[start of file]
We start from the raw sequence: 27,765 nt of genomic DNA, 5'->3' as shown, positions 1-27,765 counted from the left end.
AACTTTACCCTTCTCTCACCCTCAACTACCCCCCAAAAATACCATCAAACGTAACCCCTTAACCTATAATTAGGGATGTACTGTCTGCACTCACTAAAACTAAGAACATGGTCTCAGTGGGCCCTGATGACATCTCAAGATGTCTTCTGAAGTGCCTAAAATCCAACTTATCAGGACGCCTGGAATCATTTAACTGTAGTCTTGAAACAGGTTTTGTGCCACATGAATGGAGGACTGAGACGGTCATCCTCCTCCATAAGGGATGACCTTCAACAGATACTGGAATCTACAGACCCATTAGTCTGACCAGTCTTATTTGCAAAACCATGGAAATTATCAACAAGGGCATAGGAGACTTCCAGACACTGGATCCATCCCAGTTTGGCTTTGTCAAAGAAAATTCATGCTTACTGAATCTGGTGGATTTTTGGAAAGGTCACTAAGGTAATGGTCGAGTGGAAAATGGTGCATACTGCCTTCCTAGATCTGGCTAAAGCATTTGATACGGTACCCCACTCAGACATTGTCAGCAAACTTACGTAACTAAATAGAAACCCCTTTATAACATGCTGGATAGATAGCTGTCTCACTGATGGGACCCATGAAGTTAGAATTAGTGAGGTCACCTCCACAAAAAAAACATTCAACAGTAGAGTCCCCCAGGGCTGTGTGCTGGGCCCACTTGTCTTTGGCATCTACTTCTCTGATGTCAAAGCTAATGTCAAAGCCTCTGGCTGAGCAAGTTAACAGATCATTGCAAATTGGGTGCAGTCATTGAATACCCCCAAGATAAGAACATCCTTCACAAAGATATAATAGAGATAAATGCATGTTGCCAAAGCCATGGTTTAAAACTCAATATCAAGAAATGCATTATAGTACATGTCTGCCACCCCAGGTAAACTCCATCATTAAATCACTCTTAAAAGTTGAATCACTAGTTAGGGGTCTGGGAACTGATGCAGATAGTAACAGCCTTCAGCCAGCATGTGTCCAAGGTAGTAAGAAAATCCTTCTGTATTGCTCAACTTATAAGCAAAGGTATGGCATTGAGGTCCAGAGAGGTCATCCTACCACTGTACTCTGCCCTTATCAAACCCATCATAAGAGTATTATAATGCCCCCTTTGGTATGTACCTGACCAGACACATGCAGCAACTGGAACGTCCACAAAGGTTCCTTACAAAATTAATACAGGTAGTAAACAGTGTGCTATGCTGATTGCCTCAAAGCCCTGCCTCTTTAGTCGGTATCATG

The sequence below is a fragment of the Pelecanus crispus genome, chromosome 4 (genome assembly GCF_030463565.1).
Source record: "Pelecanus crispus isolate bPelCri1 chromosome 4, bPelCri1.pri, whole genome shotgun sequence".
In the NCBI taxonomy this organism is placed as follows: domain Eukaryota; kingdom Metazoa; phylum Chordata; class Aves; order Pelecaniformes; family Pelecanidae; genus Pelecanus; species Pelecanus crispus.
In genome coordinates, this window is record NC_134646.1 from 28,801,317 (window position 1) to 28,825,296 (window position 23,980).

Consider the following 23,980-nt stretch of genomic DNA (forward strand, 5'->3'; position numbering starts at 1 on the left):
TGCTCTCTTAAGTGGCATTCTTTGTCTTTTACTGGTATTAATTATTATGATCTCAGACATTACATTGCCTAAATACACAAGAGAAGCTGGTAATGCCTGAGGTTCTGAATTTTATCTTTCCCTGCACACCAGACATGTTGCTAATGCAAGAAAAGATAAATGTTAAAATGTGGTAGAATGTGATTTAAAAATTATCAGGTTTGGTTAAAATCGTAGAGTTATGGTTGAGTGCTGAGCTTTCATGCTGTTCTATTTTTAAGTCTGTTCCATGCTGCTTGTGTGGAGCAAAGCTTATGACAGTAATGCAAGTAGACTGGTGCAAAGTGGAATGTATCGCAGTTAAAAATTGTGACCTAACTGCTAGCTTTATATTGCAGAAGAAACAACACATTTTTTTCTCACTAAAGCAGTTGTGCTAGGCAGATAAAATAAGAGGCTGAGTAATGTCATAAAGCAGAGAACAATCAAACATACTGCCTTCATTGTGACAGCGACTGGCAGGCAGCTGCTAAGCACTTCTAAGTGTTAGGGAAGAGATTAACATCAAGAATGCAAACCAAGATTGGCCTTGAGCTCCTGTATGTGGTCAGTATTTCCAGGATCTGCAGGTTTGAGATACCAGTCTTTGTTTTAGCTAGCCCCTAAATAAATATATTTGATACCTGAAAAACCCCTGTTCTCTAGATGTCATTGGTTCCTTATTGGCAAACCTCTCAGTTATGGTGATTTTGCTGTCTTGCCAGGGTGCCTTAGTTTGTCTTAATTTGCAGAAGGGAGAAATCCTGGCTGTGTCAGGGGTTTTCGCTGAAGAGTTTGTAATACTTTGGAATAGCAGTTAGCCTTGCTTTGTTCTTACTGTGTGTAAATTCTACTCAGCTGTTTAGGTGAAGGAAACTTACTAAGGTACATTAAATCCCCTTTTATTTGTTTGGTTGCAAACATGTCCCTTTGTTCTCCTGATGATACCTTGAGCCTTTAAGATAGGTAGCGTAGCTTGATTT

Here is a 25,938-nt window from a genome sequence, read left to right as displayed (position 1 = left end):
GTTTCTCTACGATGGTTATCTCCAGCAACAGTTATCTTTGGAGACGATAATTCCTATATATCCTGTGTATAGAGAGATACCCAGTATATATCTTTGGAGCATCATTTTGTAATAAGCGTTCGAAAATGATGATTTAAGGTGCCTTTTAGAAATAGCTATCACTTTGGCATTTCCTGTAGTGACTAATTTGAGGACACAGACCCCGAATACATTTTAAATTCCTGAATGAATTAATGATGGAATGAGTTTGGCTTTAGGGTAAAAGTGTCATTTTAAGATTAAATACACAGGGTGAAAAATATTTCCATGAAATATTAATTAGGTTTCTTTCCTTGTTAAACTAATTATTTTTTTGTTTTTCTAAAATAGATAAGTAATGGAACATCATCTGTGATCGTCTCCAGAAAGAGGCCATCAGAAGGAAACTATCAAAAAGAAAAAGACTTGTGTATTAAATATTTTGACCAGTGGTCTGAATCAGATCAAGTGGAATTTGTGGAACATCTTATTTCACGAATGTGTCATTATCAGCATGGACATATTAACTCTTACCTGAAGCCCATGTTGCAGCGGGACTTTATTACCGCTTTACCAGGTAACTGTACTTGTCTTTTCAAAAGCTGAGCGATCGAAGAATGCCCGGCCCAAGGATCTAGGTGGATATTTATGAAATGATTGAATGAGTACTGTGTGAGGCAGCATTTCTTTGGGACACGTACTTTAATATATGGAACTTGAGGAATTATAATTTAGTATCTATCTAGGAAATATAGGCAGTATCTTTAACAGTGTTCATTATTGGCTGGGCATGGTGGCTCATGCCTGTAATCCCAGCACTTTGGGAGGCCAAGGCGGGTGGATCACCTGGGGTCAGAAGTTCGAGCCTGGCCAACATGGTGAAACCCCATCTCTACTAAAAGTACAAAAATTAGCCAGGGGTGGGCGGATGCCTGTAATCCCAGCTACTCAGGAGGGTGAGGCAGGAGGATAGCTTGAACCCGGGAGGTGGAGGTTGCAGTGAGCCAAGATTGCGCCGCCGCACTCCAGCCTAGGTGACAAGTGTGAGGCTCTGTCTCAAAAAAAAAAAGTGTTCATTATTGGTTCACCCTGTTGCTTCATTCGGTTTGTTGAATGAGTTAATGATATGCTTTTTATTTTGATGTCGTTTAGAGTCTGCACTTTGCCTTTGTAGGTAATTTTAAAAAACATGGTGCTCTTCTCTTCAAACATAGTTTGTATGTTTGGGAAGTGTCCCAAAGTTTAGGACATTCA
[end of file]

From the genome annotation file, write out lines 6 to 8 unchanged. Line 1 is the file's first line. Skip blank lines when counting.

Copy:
In genome coordinates, this window is record NC_134646.1 from 28,801,317 (window position 1) to 28,825,296 (window position 23,980).

Consider the following 23,980-nt stretch of genomic DNA (forward strand, 5'->3'; position numbering starts at 1 on the left):
TGCTCTCTTAAGTGGCATTCTTTGTCTTTTACTGGTATTAATTATTATGATCTCAGACATTACATTGCCTAAATACACAAGAGAAGCTGGTAATGCCTGAGGTTCTGAATTTTATCTTTCCCTGCACACCAGACATGTTGCTAATGCAAGAAAAGATAAATGTTAAAATGTGGTAGAATGTGATTTAAAAATTATCAGGTTTGGTTAAAATCGTAGAGTTATGGTTGAGTGCTGAGCTTTCATGCTGTTCTATTTTTAAGTCTGTTCCATGCTGCTTGTGTGGAGCAAAGCTTATGACAGTAATGCAAGTAGACTGGTGCAAAGTGGAATGTATCGCAGTTAAAAATTGTGACCTAACTGCTAGCTTTATATTGCAGAAGAAACAACACATTTTTTTCTCACTAAAGCAGTTGTGCTAGGCAGATAAAATAAGAGGCTGAGTAATGTCATAAAGCAGAGAACAATCAAACATACTGCCTTCATTGTGACAGCGACTGGCAGGCAGCTGCTAAGCACTTCTAAGTGTTAGGGAAGAGATTAACATCAAGAATGCAAACCAAGATTGGCCTTGAGCTCCTGTATGTGGTCAGTATTTCCAGGATCTGCAGGTTTGAGATACCAGTCTTTGTTTTAGCTAGCCCCTAAATAAATATATTTGATACCTGAAAAACCCCTGTTCTCTAGATGTCATTGGTTCCTTATTGGCAAACCTCTCAGTTATGGTGATTTTGCTGTCTTGCCAGGGTGCCTTAGTTTGTCTTAATTTGCAGAAGGGAGAAATCCTGGCTGTGTCAGGGGTTTTCGCTGAAGAGTTTGTAATACTTTGGAATAGCAGTTAGCCTTGCTTTGTTCTTACTGTGTGTAAATTCTACTCAGCTGTTTAGGTGAAGGAAACTTACTAAGGTACATTAAATCCCCTTTTATTTGTTTGGTTGCAAACATGTCCCTTTGTTCTCCTGATGATACCTTGAGCCTTTAAGATAGGTAGCGTAGCTTGATTT